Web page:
sqlRow() works as follows. If it is successful, it returns an array full of data. On failure, it returns an array in which the first element is false. My loop looks like:

$row =sqlRow($sql);

while ($row[0]) {
  // process row
  $row = sqlRow(); 
The one problem with this code is that if I forget to call sqlRow() in the loop, I've created an infinite loop ... and I am very forgetful.

Hey, I have an idea.

Scrambles back to the drawing board.

If you call sqlRow('chk') then the function returns true if the row exists and false if it doesn't. It maintains a counter to that breaks the loop.
$row =sqlRow($sql);

while (sqlRow(DB_CHK)) {
  // process row
  $row = sqlRow(); 
The first form is faster, the second protects from infinite loops. I will put this new code up in a minute.

Saturday, December 26, 2015

The Bug is with the User and Not the Program

This just in: The program does not have a bug. The problem is the user. Here is the bug report. The response is simply that I need to learn to program.

The exact bug I reported was that, on my system, the PDOStatement::fetch(PDO::FETCH_NUM) command returns an array when called on its own, but it returns an incomplete string when called in a foreach loop. PHP's documentation states the function always returns an array and that foreach loop is the preferred method for looping through output.

The program does not do what their examples and their documentation claims.

This is the classic definition of a bug.

Now that the bug report has been rejected, I feel free to solve the problem my way.

I've worked with dozens of SQL drivers over the years. Long ago I realized that a SQL driver needs to do things. One needs to be able to take data out and put data back in.

Now, the very first thing that I do when I encounter a new database driver is to create my own wrapper for the driver. I usually call the program that sends SQL commands to the database execSQL(). I usually create two programs to pull data out of the database which I call sqlValue(), and sqlRow().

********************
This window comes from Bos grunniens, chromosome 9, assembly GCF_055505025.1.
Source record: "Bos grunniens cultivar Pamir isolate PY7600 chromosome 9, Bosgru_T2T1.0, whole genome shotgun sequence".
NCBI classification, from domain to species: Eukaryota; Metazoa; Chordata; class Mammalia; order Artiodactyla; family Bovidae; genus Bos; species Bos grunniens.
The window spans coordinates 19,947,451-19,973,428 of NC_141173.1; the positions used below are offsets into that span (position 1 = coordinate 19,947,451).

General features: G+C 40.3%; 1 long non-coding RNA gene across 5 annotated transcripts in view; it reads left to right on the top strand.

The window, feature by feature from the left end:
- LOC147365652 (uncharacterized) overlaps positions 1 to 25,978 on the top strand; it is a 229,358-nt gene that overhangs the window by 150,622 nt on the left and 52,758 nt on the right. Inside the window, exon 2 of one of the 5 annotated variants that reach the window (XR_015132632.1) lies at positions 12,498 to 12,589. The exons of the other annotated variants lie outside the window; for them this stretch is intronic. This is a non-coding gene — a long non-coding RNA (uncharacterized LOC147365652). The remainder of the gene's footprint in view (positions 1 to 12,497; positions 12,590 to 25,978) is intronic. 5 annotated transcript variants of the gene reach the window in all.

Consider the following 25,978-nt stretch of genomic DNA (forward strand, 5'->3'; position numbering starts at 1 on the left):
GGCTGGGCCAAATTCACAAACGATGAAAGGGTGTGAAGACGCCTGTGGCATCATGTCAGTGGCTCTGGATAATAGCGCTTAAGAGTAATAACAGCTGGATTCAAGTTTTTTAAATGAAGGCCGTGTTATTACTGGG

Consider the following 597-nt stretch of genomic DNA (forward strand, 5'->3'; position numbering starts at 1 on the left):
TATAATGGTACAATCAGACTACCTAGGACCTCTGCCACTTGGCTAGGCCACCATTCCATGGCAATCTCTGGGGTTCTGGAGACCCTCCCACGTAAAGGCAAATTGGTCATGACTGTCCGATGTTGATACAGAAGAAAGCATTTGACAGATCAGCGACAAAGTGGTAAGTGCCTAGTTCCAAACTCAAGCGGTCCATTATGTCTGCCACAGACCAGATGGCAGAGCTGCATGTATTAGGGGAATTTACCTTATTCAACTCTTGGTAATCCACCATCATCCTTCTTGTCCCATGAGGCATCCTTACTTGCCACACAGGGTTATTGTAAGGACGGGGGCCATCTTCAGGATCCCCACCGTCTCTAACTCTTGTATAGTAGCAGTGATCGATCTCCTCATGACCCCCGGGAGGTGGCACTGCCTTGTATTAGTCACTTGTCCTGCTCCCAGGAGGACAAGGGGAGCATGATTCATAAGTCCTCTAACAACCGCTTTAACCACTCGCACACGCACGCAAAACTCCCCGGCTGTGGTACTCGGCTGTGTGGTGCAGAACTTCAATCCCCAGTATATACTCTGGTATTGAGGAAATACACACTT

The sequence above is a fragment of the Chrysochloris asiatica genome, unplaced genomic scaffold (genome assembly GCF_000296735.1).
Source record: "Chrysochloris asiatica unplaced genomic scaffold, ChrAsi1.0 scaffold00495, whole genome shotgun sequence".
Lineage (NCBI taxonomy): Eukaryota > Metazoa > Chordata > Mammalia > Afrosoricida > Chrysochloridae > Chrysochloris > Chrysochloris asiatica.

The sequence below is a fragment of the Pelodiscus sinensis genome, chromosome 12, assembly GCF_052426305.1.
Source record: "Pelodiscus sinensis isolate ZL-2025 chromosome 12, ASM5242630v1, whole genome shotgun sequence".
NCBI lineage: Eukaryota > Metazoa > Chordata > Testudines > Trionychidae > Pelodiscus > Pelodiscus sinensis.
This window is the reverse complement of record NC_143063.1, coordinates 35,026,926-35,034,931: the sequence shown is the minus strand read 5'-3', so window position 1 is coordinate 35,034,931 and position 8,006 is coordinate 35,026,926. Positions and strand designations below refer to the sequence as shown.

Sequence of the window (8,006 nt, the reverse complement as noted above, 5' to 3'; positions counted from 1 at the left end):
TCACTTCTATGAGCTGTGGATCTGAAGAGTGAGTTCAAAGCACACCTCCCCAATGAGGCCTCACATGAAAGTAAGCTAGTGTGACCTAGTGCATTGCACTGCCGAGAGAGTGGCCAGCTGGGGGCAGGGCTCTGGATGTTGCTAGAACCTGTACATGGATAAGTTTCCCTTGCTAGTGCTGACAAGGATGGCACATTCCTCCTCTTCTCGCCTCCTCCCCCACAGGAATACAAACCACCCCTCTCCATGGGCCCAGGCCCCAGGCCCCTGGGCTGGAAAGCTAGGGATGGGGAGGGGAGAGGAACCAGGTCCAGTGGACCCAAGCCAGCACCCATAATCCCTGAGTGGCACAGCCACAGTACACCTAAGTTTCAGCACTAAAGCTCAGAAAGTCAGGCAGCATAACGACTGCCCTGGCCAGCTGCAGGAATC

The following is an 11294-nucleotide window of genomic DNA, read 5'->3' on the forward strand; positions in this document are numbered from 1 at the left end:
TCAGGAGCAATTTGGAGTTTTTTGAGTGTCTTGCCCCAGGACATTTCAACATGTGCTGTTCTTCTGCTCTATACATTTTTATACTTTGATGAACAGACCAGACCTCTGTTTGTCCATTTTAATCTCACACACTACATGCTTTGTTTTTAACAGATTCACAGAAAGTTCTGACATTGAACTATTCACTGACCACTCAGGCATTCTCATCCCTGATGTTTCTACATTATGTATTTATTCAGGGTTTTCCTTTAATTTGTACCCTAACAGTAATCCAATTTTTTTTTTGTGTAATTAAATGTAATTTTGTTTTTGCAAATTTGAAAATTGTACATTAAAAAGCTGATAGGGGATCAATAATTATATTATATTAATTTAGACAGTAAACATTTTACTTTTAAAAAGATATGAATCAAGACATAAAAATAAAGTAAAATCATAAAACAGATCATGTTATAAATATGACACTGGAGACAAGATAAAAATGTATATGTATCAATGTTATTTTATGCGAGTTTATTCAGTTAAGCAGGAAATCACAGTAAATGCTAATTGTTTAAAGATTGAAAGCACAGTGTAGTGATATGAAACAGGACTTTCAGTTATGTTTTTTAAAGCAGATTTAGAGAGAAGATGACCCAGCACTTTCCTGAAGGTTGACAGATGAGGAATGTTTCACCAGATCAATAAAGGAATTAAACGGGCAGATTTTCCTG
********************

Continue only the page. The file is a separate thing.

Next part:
As the name imply, sqlValue() pulls a single value from the database with a command like:

$user_nm = sqlValue('SELECT user_name FROM User_Table WHERE user_id = :user_id);

I never liked the mysql_ or the mysqli_ family of programs because they are vendor specific. So, I simply wrapped the vendor specific programs with my programs.

Now, I am not as pigheaded as you might imagine. I strongly believe in following industry standards. I was ready to abandon my tried and true approach for the new Object-Oriented way.

But I have yet to see anything which is as robust as my little database functions.

So, what I decided to do over Christmas was to give up on the "object oriented" way and revive the tried and true style of accessing data with simple functions.

I did make one huge leap forward in the way that I loop through database tables, which I will get to after discussing loops.

So, I would like you to take a moment and consider the while loop.

The loop has the form:

While condition is true perform an action.

The condition is a statement that evaluates to true or false. If you have a condition that is always false, you will never see the inside of the loop. If a condition is always true, the loop will run until some one or something kills the job.

Now, lets consider the following PHP Code which loops through an array:

$arr = array('a','b','c','d');
$cnt = 0;
while ($val = $arr[$cnt++]) {
  echo 'Line '.$cnt.' is '.$val.'';
In the conditional part of the statement. The program attempts to pull an item from the array. If the assignment succeeds, the system reports true and the loop continues. When the assignment fails, the system throws an error and the computer pops out of the loop.

That is a very ugly way to handle a loop.

The foreach loop implements an idea called "traversable." It is functionally the same as the while loop, but captures the error more elegantly.

$arr = array('a','b','c','d');
foreach ($arr as $val) {
  echo 'The value of this object is '.$val.'
  if ($cnt++>100) break;
In a superficial way, the foreach loop appears more elegant. As my experience of this last moth shows, the condition for breaking out of the loop is dependent a weird thing called "traversable".

The problem in both the first and second loop is that we are trying to use the code that assigns the value as the condition for the loop.

The form of a while loop should be: "while condition perform action." This next example shows a better form for the while loop:

$arr = array('a','b','c','d');
$cnt = 0;
while (isset($arr[$cnt])) {
  $val = $arr[$cnt];
  echo 'Line '.$cnt.' is '.$val.'';

The function isset() cleanly evaluates to true or false. It returns true for offsets 0 thru 4 and fails on 5; popping us out of the loop.